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Elon Musk’s Acquisition of Twitter Will Probably Suck for Women

Could Twitter's conversion to a private enterprise make it a "more dangerous place" for women and marginalized people? In short, yes.

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Photo: Jim Watson (Getty Images)

If you’ve been online lately—the last 24 hours, specifically—you’ve probably seen Tesla CEO and world’s wealthiest man Elon Musk has purchased Twitter. After years of terrorizing users on the platform with garbage memes pulled from your racist uncle’s Facebook page and referring to even mild detractors as “pedo guy[s],” Musk is now promising to make big changes at Twitter, and some people who professionally care about women have concerns about what those changes could entail.

“He’s talked about how his number one concern is free speech, even though we know that’s not entirely accurate, because he himself has a history of suppressing speech he doesn’t like. But what’s extremely concerning is his saying that he’s not going to remove things, even if they are violent, even if they are not true, even if they are conspiracy theories are dangerous,” Bridget Todd, communications director at the women’s rights group Ultraviolet, told Jezebel.

If Twitter is converted into a “private enterprise without express conditions to maintain community standards,” Todd said in a Monday press release on the matter, the platform “would revert into a more dangerous place for women.” In particular, “harassment and threats of violence online, especially against Black women and women of color, would skyrocket.”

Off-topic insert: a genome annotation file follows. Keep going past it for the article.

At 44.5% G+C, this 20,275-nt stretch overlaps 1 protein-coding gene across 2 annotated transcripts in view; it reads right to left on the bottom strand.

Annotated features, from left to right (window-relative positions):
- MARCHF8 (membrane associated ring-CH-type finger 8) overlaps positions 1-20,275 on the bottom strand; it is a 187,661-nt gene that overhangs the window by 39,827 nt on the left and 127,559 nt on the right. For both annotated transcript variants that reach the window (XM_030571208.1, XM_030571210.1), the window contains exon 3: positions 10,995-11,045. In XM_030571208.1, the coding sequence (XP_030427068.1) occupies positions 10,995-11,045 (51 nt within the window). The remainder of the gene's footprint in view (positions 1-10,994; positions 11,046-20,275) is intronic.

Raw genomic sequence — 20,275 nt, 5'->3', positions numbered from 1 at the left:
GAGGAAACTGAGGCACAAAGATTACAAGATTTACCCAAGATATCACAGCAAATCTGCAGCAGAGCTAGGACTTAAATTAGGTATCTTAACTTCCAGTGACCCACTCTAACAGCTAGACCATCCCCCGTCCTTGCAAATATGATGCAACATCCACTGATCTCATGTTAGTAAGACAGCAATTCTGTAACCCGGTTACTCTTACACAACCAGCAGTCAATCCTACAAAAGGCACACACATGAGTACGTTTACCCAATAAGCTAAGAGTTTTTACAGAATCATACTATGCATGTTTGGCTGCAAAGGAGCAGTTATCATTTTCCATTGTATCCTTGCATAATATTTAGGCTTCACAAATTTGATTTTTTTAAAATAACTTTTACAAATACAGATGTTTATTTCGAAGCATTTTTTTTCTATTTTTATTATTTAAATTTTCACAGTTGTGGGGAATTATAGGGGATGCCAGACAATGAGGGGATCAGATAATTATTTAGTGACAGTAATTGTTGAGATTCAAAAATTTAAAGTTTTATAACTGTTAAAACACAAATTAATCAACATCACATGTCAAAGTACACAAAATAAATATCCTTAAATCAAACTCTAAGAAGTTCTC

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“Without any conditions for Musk to purchase Twitter, the platform’s community standards and recourse to ban users who violate those standards, Twitter could set a dangerous precedent for other social media companies to follow,” Todd added. “This is a massively slippery slope.”

Musk has frequently cited a reverence for “free speech” as the reason for his interest in Twitter, despite the obvious reality that the 50-year-old’s latest obsession is very much rooted in some sort of sad mid-life crisis. But his promise to foster freer speech on the platform is more than a little concerning, nonetheless: To Very Online, libertarian provocateurs such as Musk, “free speech” often refers to unchecked harassment of women, LGBTQ people, and people of color, and trolls debating their human rights to feel smart. Under Musk’s leadership, Tesla’s factory faces a number of lawsuits for rampant racism “reminiscent of Jim Crow,” as well as endemic sexual harassment and even assault.

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“Free speech” as it’s defined in the Constitution—which means the government cannot arrest you for expressing opinions it doesn’t like—actually has very little to do with Twitter, a private corporation with full authority to ban as many Nazis, public health threats, and abusive, revenge porn-posting exes as it deems fit. “The fact that we’re talking about platforms like Twitter, when really we should be talking about government suppressing speech, certainly is an issue in this country,” Todd told Jezebel. “It always seems to be about white, conservative-leaning men being ‘canceled,’ and we never leave room in that conversation for the reality that it’s women, queer folks, trans folks, sex workers, people of color, Black women, who traditionally have our speech threatened for our presence on social media platforms or elsewhere.”